“TWAS the night before Christmas, when all through the house Not a creature was stirring, not even a mouse...”

Yes, by now many of us will be completing the rest of this well-known and much-loved poem in our heads, so familiar are we with the conjured vision it evokes of a cosy family home where all is wreathed in silent expectation of good things to come on the following Christmas Day.

And then we continue that picture in our own imaginings: warm fireside, twinkling tree in the window and excited children exploring the contents of their Christmas stockings while, close-by, a table laden with delicious food and good things awaits their attention.

But hang on... Maybe that’s not quite the ‘house’ I’m thinking of as I write?

Perhaps it’s not ‘a house’ but rather ‘The House’? You know, the one at Westminster which is, indeed, our House and which ‘houses’ our democratic representatives at the heart of UK government: our own MPs.

And in that House this week someone was indeed ‘stirring’ - in all senses of the word! - and coincidentally declaring himself a part-player in another well-known C19th seasonal story: Ebenezer Scrooge, from Charles Dickens’ ‘A Christmas Carol’?

I refer, of course, to the Rt Hon Jacob Rees-Mogg, Conservative MP for North East Somerset, who had the temerity to stand up in The House recently - only a few more nights to go before Christmas, remember! - and pontificate that it had been “a scandal” that UNICEF had stepped-in to ensure the most vulnerable children in some of our poorest UK communities - many utterly devastated by the fallout from the pandemic, through no fault of their own - actually have enough to eat.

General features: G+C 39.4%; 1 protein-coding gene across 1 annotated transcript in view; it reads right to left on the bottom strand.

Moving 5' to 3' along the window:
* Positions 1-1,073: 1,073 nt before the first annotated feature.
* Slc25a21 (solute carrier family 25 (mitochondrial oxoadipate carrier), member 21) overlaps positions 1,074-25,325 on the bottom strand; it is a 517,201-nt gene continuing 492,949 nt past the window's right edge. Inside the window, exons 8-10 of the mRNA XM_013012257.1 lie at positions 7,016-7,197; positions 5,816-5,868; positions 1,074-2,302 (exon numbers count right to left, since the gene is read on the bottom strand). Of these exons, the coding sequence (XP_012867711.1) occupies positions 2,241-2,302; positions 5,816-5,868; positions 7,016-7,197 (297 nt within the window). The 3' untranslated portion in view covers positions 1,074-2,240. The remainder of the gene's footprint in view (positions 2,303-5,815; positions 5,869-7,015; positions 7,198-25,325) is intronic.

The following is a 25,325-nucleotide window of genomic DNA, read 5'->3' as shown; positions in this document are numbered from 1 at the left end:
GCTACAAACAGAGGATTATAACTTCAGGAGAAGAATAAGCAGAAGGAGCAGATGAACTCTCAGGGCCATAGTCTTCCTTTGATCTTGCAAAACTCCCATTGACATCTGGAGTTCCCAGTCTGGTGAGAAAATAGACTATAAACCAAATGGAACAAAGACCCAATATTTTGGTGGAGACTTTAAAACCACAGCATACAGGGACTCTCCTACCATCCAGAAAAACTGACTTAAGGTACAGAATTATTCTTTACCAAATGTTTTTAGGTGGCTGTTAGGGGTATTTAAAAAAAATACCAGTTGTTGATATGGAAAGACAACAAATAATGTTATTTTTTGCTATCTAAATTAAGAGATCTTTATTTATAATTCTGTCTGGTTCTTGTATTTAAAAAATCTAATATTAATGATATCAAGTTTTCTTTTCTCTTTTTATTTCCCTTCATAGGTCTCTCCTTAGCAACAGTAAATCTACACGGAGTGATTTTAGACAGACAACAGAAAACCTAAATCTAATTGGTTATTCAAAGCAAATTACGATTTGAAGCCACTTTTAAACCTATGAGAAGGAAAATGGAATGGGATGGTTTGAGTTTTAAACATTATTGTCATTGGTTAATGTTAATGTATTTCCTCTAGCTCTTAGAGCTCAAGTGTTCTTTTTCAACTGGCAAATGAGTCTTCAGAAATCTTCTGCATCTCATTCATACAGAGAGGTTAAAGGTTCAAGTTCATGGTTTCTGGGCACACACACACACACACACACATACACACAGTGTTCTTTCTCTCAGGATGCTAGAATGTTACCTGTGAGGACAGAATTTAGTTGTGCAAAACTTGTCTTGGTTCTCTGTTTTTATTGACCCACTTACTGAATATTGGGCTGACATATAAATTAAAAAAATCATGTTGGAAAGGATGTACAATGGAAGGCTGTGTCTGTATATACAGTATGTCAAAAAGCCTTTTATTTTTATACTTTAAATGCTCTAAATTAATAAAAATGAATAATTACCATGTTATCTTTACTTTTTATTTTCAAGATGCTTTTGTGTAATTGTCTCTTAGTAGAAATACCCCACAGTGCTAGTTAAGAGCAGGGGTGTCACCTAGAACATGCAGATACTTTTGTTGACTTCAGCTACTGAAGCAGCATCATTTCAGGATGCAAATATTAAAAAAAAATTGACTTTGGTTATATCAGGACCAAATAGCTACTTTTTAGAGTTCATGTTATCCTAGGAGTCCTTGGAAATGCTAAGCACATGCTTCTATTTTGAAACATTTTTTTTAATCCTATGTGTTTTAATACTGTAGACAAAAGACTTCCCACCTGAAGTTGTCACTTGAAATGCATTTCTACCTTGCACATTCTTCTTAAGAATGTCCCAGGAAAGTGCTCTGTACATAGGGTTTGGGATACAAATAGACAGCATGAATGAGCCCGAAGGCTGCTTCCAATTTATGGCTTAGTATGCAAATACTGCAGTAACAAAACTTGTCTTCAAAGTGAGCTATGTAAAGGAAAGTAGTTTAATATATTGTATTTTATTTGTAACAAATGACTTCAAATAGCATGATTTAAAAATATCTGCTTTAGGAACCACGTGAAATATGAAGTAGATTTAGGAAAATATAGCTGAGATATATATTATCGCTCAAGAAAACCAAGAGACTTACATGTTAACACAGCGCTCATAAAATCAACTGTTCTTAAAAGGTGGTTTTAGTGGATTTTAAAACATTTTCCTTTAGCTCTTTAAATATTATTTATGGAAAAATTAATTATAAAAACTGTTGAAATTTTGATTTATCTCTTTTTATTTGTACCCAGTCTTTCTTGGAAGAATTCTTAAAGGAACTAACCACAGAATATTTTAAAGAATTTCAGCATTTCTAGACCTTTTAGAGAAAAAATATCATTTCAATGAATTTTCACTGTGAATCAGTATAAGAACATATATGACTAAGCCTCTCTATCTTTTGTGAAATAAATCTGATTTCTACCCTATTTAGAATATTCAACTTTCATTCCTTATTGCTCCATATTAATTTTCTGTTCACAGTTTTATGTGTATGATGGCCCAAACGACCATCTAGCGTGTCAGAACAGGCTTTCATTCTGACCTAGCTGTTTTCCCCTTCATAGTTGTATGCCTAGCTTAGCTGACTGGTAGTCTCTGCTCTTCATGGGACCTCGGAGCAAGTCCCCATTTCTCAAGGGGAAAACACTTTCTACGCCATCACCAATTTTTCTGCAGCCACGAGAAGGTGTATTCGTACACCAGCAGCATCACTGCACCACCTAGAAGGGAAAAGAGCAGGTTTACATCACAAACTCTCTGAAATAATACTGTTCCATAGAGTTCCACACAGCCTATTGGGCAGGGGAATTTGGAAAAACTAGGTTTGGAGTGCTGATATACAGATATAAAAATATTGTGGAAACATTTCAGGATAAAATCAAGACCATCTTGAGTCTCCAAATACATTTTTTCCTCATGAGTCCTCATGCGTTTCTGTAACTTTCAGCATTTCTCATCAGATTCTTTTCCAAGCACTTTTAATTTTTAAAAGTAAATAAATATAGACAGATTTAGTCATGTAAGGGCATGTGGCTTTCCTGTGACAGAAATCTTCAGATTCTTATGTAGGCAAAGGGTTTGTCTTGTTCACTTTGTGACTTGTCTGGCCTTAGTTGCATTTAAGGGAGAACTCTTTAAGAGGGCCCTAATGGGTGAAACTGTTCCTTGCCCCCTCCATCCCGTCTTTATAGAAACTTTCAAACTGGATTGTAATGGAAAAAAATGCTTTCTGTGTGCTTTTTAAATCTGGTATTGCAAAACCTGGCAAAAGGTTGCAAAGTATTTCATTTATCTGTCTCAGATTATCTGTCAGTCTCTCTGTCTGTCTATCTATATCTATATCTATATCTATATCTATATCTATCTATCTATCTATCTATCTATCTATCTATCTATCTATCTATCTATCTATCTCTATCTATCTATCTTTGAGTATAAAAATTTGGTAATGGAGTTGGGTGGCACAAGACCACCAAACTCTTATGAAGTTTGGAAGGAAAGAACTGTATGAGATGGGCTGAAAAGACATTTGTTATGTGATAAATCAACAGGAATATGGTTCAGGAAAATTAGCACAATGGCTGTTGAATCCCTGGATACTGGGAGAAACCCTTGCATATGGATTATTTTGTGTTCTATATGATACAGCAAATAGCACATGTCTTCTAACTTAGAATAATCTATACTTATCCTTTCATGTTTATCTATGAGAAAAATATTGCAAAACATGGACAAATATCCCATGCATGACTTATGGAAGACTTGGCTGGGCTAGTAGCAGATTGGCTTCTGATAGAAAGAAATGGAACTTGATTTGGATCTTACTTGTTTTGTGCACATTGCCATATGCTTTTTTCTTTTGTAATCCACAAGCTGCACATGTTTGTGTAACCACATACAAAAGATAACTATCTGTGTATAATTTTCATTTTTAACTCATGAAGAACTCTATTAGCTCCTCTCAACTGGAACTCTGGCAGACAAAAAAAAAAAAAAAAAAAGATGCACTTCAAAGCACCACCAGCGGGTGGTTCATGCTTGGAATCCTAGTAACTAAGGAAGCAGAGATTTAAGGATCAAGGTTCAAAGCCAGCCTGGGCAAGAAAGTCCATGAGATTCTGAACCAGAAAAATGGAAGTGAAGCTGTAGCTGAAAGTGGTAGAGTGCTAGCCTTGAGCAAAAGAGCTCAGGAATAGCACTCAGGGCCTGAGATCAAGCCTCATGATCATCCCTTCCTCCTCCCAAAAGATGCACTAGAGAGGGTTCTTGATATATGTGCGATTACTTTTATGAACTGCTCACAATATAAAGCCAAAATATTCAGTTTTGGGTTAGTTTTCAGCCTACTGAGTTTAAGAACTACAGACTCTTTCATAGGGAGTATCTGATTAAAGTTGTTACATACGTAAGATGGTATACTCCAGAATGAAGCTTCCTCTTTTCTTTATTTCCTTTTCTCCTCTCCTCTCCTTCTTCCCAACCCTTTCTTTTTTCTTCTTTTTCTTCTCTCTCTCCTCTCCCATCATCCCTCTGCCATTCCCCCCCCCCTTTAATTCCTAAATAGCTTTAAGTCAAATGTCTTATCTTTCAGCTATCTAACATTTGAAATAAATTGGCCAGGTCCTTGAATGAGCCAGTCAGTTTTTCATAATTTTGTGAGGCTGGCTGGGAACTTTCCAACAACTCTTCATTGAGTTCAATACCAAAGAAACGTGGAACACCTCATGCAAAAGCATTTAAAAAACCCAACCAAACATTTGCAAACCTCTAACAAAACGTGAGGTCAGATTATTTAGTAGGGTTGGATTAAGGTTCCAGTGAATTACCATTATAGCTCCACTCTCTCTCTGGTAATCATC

To their immense credit, other ore sensitive, empathetic members of parliament rallied, quite rightly, to UNICEF’s defence in the face of this ill-timed and mean-minded attack, notably Sir Ed Davey of the LibDems and Angela Rayner, Deputy Leader of the Opposition,the former describing Rees-Mogg’s tirade as ‘sneering’ which it most certainly was.

READ MORE: Somerset MP Jacob Rees-Mogg under fire over UNICEF comments

As to who should actually be the most ashamed in this sorry non-fairytale from Westminster, it is surely not the venerable and venerated 70-year-old international aid body UNICEF.

Much more, the Rt Honourable Member for North East Somerset - Conservative - and indeed his supporters, who should be hanging their heads in shame that there are families and children in the UK right now, at grave risk of going hungry this Christmas of 2020.